Politicians, Twitter & the “sneerocracy”

Is Jeremy Corbyn an antisemite? Was Boris Johnson being racist when he mentioned Obama’s Kenyan heritage in that Sun article? I’m not convinced about either case. To be honest, I wasn’t even outraged by that infamous poster of refugees that Nigel Farage unveiled during the referendum campaign. Maybe my antennae are getting blunt. Or maybe I’m tired of the way people on social media love to pounce on miscreants. (Yes, I’ve done it too.) Brendan O’Neill seems to feel the same way. I don’t agree with him about Theresa May being an example of a Westminster automaton, but that’s not the point:

[W]e seem increasingly incapable of simply saying ‘I disagree with you’. In these feverish, always-on, politically tribalised times, ‘I think you’re wrong’ has been replaced with ‘OMG. I can’t even. WHAT IS THIS RUBBISH’. The former nurtures debate, the latter destroys it. In the sneerocracy, whose kingdom is Twitter, whose heroes are the snider newspaper commentators (no names!), and whose weapons are Photoshop and arch 140-character putdowns, politicians are never wrong or misguided: they’re ridiculous or pathetic or evil, creatures to be sneered at rather than engaged with.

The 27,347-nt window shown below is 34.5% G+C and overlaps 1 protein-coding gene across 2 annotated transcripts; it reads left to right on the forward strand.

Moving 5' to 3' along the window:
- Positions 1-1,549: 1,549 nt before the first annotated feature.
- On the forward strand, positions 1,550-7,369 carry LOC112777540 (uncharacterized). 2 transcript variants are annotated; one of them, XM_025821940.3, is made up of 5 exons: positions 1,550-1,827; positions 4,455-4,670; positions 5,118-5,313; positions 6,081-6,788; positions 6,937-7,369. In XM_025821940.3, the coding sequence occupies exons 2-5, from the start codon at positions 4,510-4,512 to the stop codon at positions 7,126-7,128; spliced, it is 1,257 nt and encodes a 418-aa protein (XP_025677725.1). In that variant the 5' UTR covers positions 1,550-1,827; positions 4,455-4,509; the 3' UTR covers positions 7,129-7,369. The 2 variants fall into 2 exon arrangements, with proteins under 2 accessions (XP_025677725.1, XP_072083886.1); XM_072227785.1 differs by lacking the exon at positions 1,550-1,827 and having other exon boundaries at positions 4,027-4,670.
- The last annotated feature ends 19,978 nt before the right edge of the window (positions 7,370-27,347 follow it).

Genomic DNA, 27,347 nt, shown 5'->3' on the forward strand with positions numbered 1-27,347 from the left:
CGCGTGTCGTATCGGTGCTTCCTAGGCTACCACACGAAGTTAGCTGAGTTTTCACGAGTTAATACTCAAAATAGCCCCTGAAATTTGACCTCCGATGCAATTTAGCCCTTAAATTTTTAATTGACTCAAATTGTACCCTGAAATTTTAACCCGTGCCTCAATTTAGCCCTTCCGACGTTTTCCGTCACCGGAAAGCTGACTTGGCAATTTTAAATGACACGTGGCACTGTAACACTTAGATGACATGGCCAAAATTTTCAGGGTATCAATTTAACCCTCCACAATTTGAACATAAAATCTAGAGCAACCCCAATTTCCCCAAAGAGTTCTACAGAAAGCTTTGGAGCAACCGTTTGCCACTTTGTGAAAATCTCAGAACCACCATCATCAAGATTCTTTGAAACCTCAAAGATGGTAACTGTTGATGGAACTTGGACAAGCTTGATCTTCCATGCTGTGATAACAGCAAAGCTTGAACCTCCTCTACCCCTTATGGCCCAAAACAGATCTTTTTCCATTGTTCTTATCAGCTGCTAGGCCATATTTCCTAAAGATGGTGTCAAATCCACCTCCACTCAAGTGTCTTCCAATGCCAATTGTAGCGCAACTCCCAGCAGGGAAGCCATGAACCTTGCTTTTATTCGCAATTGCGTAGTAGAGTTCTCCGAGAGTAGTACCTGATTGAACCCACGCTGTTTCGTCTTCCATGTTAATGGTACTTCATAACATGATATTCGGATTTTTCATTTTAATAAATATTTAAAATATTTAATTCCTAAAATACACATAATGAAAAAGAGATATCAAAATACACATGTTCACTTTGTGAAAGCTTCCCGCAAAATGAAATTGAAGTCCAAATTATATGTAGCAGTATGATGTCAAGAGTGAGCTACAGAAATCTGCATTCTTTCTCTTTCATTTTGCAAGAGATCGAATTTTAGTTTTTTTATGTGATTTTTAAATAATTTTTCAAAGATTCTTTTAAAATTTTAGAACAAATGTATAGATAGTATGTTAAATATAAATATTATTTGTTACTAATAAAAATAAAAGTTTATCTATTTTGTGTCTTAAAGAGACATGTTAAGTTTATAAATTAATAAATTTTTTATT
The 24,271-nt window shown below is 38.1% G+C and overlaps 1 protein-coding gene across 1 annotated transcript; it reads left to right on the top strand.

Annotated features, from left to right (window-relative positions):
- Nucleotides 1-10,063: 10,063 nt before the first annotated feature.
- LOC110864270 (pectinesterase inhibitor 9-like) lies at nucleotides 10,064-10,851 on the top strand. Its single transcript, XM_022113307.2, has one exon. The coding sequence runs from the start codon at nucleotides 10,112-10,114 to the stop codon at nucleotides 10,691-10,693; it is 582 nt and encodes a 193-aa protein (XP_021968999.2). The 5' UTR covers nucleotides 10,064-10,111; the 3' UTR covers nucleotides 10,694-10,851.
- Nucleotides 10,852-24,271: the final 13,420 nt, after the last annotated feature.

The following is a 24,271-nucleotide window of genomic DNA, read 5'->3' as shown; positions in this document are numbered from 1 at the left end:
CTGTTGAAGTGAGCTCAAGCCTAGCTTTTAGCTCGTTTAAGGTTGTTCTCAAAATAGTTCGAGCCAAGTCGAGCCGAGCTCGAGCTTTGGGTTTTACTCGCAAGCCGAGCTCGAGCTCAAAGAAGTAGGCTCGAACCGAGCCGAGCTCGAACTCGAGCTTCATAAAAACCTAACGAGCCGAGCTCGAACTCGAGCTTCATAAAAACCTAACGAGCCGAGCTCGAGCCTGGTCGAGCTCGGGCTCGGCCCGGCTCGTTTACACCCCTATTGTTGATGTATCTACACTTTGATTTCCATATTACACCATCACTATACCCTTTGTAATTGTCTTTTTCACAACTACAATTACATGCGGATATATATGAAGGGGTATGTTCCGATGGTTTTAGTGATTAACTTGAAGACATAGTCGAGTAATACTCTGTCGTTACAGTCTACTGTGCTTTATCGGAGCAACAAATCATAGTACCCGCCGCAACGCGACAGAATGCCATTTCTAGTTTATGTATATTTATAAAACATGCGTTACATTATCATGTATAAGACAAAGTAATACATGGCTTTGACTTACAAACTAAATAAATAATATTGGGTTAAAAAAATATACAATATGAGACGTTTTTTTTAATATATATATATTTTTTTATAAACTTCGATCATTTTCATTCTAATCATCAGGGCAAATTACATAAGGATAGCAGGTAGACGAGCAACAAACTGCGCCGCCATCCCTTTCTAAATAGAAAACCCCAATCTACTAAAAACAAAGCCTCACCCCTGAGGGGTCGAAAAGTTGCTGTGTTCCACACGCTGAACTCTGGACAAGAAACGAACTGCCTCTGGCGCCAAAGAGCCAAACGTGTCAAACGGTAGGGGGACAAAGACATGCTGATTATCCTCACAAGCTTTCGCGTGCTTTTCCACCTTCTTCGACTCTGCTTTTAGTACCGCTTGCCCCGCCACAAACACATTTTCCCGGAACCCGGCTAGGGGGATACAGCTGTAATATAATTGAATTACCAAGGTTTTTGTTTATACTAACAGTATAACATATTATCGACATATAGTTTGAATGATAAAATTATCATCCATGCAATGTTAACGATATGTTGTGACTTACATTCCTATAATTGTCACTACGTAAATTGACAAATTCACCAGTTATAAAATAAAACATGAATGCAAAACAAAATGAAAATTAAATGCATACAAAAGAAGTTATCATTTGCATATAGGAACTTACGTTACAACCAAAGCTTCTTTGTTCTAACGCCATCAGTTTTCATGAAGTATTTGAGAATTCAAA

The sneerocrats never say ‘You’re wrong to say that’ — they say ‘You can’t say that’. And in the process they freeze debate, make politicians more cautious, shrink the parameters of acceptable thought… Dreading being Twitch-hunted, politicians keep their more experimental or eccentric ideas to themselves. Fearing the wrath of a snidey commentariat, politicians play it safe.

About clivedav184z

Chief theatre critic for The Times. Twitter: CliveDavisUK Facebook: www.facebook.com/clive.davis.10 Instagram: clivephotos
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